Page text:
<span id="_ctl0_lbl3">Unravelling settlement history at Ndondondwane, South Africa: a micro-chronological approach</span>
AbstractThe ability to conduct high (micro-) resolution spatial-temporal analysis of deposits at Iron Age sites is a significant problem in southern African archaeology. The consequence is that temporal analyses are therefore rarely conducted at a finer level than the ceramic phase within a larger period (e.g. Early Iron Age). This leads to the common practice of comparing all deposits at sites from the same phase as if they were contemporaneous. One potential solution to this problem involves integrating ceramic, stratigraphic, and chronometric data. In this paper, we use radiocarbon, stratigraphic, and ceramic stylistic data to identify a pan-site chronological sequence for the Early Iron Age site of Ndondondwane. This is achieved by synchronizing the superimposed stratigraphic sequence and associated radiocarbon data from the centre of the site with evidence for micro-temporal changes in ceramic style. The micro-temporal stylistic changes allow the correlation of stratigraphically displaced and spatially isolated deposits across the site into a pan-site chronological sequence. The combination of all three data sets increases the ability of archaeologists to detect change at smaller temporal scales that are normally conflated into a single-period occupation. This micro-temporal approach allows the ethnographically documented process of settlement establishment, growth and abandonment to be more closely monitored in the archaeological record. Furthermore, ethnoarchaeological study of ceramic production indicates that generational change in ceramic style should be discernable in archaeological assemblages from short-term occupation Iron Age sites. Our micro-chronological analysis at Ndondondwane supports this hypothesis.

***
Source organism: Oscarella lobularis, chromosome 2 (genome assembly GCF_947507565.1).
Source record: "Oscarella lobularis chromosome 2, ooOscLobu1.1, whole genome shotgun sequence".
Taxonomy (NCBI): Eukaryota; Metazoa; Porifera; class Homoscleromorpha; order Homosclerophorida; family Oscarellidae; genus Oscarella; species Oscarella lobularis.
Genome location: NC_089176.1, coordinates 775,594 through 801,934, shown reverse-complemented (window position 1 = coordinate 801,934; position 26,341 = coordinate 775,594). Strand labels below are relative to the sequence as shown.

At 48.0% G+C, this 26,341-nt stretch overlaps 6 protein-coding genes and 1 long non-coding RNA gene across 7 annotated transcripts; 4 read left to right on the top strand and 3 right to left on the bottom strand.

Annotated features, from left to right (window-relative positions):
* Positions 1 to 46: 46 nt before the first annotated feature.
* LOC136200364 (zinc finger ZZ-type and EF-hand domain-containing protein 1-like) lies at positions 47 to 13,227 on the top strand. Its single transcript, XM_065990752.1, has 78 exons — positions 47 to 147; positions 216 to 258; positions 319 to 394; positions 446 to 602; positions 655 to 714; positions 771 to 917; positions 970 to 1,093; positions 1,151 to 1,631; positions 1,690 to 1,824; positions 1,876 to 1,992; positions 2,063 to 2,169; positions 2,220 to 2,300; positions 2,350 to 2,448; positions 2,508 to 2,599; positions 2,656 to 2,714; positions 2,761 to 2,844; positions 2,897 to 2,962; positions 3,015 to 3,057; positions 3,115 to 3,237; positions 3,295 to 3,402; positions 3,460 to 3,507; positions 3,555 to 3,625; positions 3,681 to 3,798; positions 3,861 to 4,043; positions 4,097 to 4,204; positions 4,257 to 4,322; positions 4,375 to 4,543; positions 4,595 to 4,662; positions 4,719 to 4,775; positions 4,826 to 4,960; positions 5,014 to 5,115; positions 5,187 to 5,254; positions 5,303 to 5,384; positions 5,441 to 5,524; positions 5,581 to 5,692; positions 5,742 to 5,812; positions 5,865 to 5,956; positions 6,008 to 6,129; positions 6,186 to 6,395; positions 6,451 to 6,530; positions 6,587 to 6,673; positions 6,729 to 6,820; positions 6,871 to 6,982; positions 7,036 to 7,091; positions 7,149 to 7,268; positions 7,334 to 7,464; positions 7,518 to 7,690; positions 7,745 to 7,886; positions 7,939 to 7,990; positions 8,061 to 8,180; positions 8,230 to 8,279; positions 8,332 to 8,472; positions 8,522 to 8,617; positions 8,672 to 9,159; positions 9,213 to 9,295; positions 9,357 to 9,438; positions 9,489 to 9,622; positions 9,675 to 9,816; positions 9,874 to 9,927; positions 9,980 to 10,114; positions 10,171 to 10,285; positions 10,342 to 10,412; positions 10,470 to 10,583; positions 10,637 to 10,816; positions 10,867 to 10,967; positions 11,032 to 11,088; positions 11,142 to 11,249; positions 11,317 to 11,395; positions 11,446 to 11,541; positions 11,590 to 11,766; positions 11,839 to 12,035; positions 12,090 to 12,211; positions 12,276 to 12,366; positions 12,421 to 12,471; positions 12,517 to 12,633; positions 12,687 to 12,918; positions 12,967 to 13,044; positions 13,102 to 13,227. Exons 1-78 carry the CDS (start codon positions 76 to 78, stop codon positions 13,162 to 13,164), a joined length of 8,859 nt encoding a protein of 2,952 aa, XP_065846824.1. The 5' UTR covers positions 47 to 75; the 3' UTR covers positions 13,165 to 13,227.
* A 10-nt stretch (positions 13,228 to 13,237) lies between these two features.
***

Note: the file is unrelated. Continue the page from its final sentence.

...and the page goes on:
How to Cite
Fowler, K. D., & Greenfield, H. J. (2009). <span id="_ctl0_lbl3">Unravelling settlement history at Ndondondwane, South Africa: a micro-chronological approach</span>. Southern African Humanities, 21, 345-393. Retrieved from http://sahumanities.org/ojs/index.php/SAH/article/view/296